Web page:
Upon returning to Parliament following what was a busy recess in the Constituency, I was delighted to take part in a debate on the Scottish Government’s Programme for Government. The Programme sets out the SNP Government’s agenda for the next year, identifying spending and legislative priorities.
I took the opportunity during a debate to highlight what these announcements mean for mental health services.
I know from regular contact with the local health board that, as the stigma surrounding mental health has been progressively lifted in recent years, there has been a significant increase in the challenges faced by our health service in terms of delivering the high quality of care that I know they are determined to deliver.
Therefore, I was pleased that the Programme for Government has committed an additional £250 million of spending to complement the Scottish Government’s mental health strategy – and to promote positive mental health.
This will include £60 million for additional school nursing and counselling services. School years are a crucial stage in a person’s life in terms of tackling mental health problems and promoting healthy mental wellbeing. This funding will support 350 school counsellors and 250 additional school nurses.
In addition to this, by the end of the next academic year (2019-2020), every single local authority area in Scotland will have access to mental health training for teachers. An additional 80 counsellors will be funded to work across higher and further education, and a community-based mental wellbeing service for 5-24 year olds will be developed to offer immediate access to support for young people.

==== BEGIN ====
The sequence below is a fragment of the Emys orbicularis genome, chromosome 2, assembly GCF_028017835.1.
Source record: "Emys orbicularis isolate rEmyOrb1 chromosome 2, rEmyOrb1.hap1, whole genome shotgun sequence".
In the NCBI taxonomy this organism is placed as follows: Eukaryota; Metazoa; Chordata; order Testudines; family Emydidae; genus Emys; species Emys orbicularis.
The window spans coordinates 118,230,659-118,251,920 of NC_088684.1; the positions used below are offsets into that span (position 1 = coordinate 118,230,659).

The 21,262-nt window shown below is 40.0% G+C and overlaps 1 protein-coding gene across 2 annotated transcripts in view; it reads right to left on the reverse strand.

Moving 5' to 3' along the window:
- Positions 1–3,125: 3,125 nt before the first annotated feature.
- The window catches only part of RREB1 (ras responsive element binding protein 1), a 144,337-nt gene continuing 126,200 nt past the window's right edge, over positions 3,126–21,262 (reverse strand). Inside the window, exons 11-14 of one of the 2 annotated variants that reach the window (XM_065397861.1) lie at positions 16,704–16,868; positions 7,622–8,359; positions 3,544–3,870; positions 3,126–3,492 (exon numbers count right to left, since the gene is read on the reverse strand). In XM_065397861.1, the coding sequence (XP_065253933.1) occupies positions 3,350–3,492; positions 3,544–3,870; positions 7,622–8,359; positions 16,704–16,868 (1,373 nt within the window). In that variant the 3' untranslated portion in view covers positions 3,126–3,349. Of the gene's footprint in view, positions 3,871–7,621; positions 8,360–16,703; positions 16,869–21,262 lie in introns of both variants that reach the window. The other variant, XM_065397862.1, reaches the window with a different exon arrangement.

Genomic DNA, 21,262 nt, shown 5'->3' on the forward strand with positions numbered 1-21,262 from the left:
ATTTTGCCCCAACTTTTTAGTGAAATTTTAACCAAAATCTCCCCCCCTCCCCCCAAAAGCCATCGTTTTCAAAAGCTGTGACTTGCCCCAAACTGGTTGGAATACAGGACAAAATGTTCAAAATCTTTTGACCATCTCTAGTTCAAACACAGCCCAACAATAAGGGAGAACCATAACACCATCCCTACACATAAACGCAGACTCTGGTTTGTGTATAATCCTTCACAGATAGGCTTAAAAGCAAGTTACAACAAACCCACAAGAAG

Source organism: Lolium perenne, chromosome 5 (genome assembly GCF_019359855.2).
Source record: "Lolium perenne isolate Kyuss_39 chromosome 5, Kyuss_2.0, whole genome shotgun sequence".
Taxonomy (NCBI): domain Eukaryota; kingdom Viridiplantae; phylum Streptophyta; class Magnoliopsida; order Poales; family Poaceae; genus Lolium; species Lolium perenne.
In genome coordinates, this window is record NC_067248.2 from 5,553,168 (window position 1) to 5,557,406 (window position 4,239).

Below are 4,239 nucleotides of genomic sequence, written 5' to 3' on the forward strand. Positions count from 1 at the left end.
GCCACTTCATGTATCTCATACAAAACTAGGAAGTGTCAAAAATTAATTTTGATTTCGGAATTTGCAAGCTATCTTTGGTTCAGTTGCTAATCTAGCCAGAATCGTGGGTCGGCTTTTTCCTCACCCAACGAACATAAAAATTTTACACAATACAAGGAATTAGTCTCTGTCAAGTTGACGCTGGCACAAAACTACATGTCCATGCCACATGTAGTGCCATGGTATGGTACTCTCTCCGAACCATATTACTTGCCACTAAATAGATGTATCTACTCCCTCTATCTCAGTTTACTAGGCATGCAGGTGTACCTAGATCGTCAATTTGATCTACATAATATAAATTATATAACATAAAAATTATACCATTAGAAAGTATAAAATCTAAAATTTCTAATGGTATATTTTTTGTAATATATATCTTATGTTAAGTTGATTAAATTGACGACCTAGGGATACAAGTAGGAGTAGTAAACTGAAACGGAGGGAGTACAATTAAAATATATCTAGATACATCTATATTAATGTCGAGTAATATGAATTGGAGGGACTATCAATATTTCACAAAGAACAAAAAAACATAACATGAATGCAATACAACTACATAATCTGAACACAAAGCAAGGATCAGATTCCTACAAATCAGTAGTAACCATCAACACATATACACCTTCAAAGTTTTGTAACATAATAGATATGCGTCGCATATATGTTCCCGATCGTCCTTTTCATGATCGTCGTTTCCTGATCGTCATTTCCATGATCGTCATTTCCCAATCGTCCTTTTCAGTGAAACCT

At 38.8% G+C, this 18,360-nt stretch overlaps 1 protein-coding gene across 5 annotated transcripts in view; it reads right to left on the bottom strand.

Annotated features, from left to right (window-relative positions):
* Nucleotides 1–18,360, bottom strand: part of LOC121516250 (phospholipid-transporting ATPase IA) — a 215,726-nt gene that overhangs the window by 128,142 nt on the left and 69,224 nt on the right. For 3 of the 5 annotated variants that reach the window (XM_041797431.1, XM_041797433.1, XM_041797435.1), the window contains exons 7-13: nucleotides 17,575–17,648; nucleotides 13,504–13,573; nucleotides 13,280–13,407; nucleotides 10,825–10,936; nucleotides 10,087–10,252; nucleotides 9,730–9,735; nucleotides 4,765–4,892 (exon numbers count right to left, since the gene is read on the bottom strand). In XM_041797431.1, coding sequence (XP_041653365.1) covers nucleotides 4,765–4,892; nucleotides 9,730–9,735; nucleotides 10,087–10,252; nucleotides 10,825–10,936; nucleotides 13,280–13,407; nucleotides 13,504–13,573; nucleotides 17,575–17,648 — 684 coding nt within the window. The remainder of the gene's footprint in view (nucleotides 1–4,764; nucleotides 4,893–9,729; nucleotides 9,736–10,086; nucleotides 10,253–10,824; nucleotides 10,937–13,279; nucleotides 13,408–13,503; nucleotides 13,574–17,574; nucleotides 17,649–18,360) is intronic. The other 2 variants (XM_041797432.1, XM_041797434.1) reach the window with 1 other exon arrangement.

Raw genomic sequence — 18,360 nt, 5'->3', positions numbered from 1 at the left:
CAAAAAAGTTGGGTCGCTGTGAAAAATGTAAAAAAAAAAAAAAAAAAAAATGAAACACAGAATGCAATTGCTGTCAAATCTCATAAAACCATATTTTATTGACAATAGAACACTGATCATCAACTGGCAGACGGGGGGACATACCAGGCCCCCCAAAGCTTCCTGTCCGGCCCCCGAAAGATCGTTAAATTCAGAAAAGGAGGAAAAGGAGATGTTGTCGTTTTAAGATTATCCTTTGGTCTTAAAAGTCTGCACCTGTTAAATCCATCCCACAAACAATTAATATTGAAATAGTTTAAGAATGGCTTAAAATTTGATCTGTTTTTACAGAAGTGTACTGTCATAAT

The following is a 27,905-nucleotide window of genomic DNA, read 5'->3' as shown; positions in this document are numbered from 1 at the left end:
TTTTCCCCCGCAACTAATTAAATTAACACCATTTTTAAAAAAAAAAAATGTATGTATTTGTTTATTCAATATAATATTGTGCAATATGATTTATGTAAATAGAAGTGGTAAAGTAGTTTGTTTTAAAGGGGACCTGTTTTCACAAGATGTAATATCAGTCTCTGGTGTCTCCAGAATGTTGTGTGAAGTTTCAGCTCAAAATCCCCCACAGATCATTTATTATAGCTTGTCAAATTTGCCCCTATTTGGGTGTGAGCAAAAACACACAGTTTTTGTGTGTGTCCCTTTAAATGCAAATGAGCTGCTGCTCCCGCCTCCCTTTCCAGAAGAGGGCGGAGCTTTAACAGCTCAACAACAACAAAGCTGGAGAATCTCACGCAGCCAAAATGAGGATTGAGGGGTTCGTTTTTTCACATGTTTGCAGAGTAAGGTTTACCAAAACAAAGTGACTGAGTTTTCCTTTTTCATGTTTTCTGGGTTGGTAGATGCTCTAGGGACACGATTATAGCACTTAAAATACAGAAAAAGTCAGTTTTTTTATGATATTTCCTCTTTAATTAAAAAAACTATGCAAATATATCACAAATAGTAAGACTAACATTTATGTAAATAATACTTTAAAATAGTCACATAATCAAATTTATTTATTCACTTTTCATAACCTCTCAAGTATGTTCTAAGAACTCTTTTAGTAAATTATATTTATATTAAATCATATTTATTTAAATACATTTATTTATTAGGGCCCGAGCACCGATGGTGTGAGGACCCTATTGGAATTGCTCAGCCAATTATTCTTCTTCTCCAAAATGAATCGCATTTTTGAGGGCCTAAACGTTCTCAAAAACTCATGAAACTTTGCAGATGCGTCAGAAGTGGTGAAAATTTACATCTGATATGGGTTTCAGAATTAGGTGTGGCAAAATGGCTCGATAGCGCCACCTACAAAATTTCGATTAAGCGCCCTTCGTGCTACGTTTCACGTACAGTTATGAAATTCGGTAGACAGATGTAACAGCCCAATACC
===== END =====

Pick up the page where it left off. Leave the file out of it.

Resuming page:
This is a truly transformative approach to how we approach mental health in our health service, and one that not only reflects a change in societal attitudes to mental health matters, but also addresses the increase in demand for such services as more and more people are gaining the confidence to seek the help that they require.
Across the Stirling and Forth Valley area, the Scottish Government is investing record amounts of funding into our NHS. Just recently, I welcomed an additional £500,000 in winter resilience funding for NHS Forth Valley.
Many people will remember the challenges of last year’s winter to our health service. With prolonged bad weather periods, and an outbreak of a particularly nasty strain of flu, many health services were seriously hit with and unprecedented level of high demand.
This half-a-million committed ahead of this year’s cold weather months will go a long way in ensuring that our local health service is well equipped for some of the challenges that winter can bring.
This week, I have attended the official handover for the new Bellfield Centre at the Stirling Health and Care Village. This £37 million project will, once completed, be a focal hub of modern health and care services in Stirling city and I look forward to its completion.
Locally in Doune, I have remained in touch with NHS Forth Valley on the opening of the new £3 million health centre for the village. I have received assurances that this is due to be completed by early-August 2019 and I look forward to hearing more of its progress.
I remain in close contact with the local community, GPs and health board regarding the situation with GP support provision in Aberfoyle and Buchlyvie. It is important that this issue is not used as an opportunity for individuals to make political points on; and I hope to see a resolution in the near future that meets the needs of local communities.